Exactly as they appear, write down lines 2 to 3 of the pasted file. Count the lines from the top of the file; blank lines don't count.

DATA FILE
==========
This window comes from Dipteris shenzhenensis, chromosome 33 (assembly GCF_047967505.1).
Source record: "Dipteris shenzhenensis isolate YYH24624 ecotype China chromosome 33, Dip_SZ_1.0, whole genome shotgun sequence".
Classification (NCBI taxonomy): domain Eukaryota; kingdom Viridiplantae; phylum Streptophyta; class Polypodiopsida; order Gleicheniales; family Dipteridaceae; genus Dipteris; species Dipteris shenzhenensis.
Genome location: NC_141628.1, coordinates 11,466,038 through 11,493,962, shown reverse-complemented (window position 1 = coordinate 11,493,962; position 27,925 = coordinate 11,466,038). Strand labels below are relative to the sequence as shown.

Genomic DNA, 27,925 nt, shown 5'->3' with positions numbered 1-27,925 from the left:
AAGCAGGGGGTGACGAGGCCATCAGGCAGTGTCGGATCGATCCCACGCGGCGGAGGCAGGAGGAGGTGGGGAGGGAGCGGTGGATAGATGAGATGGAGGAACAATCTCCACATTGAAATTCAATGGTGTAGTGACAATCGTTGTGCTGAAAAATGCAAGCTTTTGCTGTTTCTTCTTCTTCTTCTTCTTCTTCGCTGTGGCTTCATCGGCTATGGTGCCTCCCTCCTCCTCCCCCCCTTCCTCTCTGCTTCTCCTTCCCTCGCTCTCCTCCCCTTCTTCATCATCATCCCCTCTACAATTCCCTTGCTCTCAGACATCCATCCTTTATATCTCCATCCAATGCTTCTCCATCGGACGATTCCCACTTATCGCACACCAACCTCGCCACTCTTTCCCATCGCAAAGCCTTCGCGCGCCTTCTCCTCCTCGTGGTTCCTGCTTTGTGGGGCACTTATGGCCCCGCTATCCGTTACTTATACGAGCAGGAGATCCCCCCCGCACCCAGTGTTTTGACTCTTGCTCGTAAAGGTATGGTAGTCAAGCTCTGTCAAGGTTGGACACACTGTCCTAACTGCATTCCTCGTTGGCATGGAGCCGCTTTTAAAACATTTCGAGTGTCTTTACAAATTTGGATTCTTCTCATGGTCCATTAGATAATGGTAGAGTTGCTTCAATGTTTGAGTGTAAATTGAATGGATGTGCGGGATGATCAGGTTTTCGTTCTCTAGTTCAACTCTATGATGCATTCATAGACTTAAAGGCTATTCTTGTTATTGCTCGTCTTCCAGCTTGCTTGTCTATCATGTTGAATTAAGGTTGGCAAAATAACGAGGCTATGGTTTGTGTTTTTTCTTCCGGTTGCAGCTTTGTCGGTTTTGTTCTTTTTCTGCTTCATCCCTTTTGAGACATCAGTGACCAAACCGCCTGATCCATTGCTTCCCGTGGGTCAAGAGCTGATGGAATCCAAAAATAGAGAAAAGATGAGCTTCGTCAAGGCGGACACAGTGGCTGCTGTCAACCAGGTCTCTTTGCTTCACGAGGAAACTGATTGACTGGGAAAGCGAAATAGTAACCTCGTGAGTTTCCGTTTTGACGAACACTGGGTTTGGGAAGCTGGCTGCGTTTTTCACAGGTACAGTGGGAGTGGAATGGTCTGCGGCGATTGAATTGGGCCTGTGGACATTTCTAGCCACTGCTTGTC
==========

Source record: "Dipteris shenzhenensis isolate YYH24624 ecotype China chromosome 33, Dip_SZ_1.0, whole genome shotgun sequence".
Classification (NCBI taxonomy): domain Eukaryota; kingdom Viridiplantae; phylum Streptophyta; class Polypodiopsida; order Gleicheniales; family Dipteridaceae; genus Dipteris; species Dipteris shenzhenensis.